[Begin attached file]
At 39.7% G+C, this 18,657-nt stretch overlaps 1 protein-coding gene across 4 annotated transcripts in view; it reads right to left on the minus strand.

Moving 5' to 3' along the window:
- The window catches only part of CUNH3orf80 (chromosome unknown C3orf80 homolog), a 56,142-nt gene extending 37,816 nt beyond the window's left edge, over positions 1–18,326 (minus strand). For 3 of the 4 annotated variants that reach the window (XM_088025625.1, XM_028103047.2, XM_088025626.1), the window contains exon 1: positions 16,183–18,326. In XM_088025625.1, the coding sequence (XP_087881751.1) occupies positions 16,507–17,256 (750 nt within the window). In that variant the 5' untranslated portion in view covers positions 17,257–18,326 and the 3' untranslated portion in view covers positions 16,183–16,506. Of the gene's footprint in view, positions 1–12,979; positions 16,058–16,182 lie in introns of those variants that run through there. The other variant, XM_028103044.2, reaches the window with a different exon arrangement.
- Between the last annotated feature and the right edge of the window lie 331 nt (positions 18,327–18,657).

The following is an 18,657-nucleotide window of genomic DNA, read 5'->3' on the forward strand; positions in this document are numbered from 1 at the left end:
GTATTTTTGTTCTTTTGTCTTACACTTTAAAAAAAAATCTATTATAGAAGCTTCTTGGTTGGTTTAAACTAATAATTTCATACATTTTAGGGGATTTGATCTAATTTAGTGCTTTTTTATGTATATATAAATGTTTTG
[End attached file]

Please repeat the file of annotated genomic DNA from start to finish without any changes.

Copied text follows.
At 39.7% G+C, this 18,657-nt stretch overlaps 1 protein-coding gene across 4 annotated transcripts in view; it reads right to left on the minus strand.

Moving 5' to 3' along the window:
- The window catches only part of CUNH3orf80 (chromosome unknown C3orf80 homolog), a 56,142-nt gene extending 37,816 nt beyond the window's left edge, over positions 1–18,326 (minus strand). For 3 of the 4 annotated variants that reach the window (XM_088025625.1, XM_028103047.2, XM_088025626.1), the window contains exon 1: positions 16,183–18,326. In XM_088025625.1, the coding sequence (XP_087881751.1) occupies positions 16,507–17,256 (750 nt within the window). In that variant the 5' untranslated portion in view covers positions 17,257–18,326 and the 3' untranslated portion in view covers positions 16,183–16,506. Of the gene's footprint in view, positions 1–12,979; positions 16,058–16,182 lie in introns of those variants that run through there. The other variant, XM_028103044.2, reaches the window with a different exon arrangement.
- Between the last annotated feature and the right edge of the window lie 331 nt (positions 18,327–18,657).

The following is an 18,657-nucleotide window of genomic DNA, read 5'->3' on the forward strand; positions in this document are numbered from 1 at the left end:
GTATTTTTGTTCTTTTGTCTTACACTTTAAAAAAAAATCTATTATAGAAGCTTCTTGGTTGGTTTAAACTAATAATTTCATACATTTTAGGGGATTTGATCTAATTTAGTGCTTTTTTATGTATATATAAATGTTTTG